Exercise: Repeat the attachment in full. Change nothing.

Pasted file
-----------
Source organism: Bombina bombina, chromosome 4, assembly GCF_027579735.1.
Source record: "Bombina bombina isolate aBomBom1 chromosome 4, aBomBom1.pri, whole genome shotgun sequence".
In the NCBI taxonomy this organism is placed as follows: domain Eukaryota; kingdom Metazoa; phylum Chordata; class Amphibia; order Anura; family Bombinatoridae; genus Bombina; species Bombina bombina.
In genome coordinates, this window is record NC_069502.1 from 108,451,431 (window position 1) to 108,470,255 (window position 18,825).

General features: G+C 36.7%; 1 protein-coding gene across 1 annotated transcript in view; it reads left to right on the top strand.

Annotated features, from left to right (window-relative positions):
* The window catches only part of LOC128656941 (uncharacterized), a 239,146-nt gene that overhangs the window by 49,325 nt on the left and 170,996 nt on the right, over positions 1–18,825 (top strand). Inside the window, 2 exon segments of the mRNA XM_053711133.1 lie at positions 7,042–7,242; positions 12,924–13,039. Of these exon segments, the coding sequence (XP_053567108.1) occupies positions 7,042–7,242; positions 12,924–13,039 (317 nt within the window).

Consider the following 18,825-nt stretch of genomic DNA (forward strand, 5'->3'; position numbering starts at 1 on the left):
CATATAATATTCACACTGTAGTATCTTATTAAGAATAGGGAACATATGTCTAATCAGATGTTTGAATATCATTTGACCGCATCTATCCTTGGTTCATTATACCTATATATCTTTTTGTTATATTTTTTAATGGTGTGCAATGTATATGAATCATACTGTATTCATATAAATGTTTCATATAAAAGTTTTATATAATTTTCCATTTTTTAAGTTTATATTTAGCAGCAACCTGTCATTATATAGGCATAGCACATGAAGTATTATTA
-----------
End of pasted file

Source organism: Bombina bombina, chromosome 4, assembly GCF_027579735.1.
Source record: "Bombina bombina isolate aBomBom1 chromosome 4, aBomBom1.pri, whole genome shotgun sequence".
In the NCBI taxonomy this organism is placed as follows: domain Eukaryota; kingdom Metazoa; phylum Chordata; class Amphibia; order Anura; family Bombinatoridae; genus Bombina; species Bombina bombina.
In genome coordinates, this window is record NC_069502.1 from 108,451,431 (window position 1) to 108,470,255 (window position 18,825).

General features: G+C 36.7%; 1 protein-coding gene across 1 annotated transcript in view; it reads left to right on the top strand.

Annotated features, from left to right (window-relative positions):
* The window catches only part of LOC128656941 (uncharacterized), a 239,146-nt gene that overhangs the window by 49,325 nt on the left and 170,996 nt on the right, over positions 1–18,825 (top strand). Inside the window, 2 exon segments of the mRNA XM_053711133.1 lie at positions 7,042–7,242; positions 12,924–13,039. Of these exon segments, the coding sequence (XP_053567108.1) occupies positions 7,042–7,242; positions 12,924–13,039 (317 nt within the window).

Consider the following 18,825-nt stretch of genomic DNA (forward strand, 5'->3'; position numbering starts at 1 on the left):
CATATAATATTCACACTGTAGTATCTTATTAAGAATAGGGAACATATGTCTAATCAGATGTTTGAATATCATTTGACCGCATCTATCCTTGGTTCATTATACCTATATATCTTTTTGTTATATTTTTTAATGGTGTGCAATGTATATGAATCATACTGTATTCATATAAATGTTTCATATAAAAGTTTTATATAATTTTCCATTTTTTAAGTTTATATTTAGCAGCAACCTGTCATTATATAGGCATAGCACATGAAGTATTATTA